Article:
One of the questions Parthian asked me and one I now ask other writers is — and I would love people here to comment — if you could be friends with any FICTIONAL character, you have created or read or watched on TV, movie etc. who would it be and why?

Mine — well here I am talking characters I have created — would be Lydia Collins.

Have a great day everyone!

Indeed!

Indeed!

 

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‘Trying to write a story without structure is like trying to invent an airplane without wings’

Yeah it’s a long title and one I plucked out of a book on writing, to be precise Story Engineering: Mastering the 6 Core Competencies of Successful Writing by Larry Brookes. *recommended*

He says that no matter how you get there — be it with lot of plotting or through what arises organically through drafting, and whether you know it and think about it as you write or have  natural instinct for what works, structure is essential. Without it the house falls down or the plane doesn’t fly. And even if the architecture is lavish, akin to great writing, beautiful narrative, without structure you have no story. Right? I’ve said that before.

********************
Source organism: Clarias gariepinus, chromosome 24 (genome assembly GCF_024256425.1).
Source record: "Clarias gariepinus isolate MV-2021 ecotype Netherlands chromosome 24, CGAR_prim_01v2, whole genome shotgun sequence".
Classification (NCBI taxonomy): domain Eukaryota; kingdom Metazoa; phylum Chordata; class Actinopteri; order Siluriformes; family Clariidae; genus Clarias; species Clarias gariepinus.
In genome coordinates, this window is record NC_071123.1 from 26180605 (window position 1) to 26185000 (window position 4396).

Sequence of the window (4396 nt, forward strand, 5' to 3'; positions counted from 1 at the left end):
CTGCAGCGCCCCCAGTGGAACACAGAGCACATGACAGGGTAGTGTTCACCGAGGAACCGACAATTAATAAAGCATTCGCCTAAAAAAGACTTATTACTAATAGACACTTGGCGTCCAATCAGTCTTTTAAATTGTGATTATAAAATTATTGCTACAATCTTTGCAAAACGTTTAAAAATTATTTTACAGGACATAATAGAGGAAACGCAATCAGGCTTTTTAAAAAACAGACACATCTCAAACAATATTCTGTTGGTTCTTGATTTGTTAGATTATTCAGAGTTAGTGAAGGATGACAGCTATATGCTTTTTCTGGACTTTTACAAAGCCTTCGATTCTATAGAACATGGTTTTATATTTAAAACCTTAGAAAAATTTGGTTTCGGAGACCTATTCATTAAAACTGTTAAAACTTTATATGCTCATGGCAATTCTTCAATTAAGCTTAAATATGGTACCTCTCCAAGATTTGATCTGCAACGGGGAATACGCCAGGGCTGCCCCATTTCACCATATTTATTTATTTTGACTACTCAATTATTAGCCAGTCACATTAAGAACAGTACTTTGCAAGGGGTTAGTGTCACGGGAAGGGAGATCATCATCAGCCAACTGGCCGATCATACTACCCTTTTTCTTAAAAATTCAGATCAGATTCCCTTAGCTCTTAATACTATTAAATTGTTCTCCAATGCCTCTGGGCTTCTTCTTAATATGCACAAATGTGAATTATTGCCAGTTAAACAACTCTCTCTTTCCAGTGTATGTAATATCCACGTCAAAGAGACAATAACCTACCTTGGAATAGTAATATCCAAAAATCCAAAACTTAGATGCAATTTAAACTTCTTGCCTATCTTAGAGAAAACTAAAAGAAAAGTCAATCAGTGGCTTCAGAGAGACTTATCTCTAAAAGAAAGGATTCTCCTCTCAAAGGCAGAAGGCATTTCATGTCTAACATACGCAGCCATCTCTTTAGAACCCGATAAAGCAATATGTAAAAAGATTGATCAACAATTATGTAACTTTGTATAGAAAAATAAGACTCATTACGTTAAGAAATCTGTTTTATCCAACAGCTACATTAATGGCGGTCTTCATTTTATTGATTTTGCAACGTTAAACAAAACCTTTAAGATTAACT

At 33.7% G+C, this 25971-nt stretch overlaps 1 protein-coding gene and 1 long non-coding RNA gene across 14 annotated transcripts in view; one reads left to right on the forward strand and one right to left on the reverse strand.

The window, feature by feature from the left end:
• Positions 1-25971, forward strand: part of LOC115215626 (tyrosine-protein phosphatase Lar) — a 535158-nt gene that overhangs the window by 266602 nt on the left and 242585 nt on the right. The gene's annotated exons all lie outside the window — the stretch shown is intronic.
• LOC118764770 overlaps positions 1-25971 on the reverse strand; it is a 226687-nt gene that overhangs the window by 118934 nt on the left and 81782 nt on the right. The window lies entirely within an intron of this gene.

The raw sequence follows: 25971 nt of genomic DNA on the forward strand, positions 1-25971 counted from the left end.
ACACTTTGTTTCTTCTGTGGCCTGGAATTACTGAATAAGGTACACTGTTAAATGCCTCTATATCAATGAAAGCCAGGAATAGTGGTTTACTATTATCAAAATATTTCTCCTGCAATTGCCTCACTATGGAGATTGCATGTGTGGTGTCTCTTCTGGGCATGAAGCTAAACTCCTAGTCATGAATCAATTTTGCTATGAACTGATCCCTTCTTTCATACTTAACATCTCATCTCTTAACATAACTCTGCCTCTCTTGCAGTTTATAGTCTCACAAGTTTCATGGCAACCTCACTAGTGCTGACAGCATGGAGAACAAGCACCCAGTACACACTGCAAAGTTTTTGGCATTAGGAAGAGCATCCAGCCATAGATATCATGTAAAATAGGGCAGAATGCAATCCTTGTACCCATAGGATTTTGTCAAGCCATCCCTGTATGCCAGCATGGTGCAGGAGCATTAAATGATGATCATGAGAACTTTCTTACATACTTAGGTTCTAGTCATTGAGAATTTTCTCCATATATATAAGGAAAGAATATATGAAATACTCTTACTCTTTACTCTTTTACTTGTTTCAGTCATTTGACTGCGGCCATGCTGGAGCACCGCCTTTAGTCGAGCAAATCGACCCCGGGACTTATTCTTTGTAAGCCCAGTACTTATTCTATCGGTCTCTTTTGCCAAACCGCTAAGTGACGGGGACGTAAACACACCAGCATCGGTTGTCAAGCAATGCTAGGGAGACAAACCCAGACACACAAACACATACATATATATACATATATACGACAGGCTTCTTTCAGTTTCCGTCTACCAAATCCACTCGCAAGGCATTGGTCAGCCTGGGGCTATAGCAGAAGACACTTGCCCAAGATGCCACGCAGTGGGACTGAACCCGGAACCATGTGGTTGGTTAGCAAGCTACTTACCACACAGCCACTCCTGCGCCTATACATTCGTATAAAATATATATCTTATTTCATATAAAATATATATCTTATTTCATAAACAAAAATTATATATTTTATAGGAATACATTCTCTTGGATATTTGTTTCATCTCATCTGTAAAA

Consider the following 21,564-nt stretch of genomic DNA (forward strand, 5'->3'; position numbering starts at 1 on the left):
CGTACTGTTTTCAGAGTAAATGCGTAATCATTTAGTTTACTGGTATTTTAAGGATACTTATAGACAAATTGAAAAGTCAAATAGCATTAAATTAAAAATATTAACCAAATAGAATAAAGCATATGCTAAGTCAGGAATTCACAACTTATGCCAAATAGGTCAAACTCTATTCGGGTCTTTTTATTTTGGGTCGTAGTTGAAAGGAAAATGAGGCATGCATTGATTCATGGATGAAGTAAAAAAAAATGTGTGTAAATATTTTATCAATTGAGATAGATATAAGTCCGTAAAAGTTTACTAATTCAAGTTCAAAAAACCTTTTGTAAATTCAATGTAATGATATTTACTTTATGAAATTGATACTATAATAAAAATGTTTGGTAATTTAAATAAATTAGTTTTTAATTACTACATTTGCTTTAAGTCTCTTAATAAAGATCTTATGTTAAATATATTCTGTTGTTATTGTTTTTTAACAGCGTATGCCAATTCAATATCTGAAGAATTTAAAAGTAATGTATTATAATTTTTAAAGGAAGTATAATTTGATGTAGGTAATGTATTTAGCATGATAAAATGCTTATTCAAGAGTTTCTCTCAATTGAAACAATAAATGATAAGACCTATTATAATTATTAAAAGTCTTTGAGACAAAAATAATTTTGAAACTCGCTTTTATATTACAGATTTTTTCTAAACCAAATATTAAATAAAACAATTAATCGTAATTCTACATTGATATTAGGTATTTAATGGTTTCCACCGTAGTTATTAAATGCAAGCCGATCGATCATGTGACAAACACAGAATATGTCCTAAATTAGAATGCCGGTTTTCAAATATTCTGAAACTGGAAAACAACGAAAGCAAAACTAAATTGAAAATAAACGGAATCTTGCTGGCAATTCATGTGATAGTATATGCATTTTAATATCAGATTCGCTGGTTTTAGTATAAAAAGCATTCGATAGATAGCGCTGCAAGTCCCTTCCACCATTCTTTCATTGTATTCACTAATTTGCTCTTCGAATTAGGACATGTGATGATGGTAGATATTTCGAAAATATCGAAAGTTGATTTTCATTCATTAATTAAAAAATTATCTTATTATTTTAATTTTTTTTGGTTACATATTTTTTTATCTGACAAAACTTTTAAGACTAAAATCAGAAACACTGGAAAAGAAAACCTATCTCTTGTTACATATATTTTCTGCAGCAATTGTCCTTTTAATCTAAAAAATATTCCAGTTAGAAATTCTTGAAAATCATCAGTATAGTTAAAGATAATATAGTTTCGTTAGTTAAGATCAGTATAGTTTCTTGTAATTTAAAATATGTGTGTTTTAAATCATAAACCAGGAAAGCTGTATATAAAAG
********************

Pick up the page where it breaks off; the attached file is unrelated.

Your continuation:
Like a natural law of the universe.

So let’s see writers if he has something new to say …

If the structure isn’t right, he claims, then you fill find it impossible to sell your work — yeah that’s what he says. He says that while experimental structures are interesting, keep the for the lit class not the novel or screenplay you’re trying to sell!

What he talks about is the adaptation of the three-act structure we see in plays — but it’s what we call the 4-part model, and for those who have worked with me professionally you’re recognise this more like the story arc I provide for those struggling with the plot.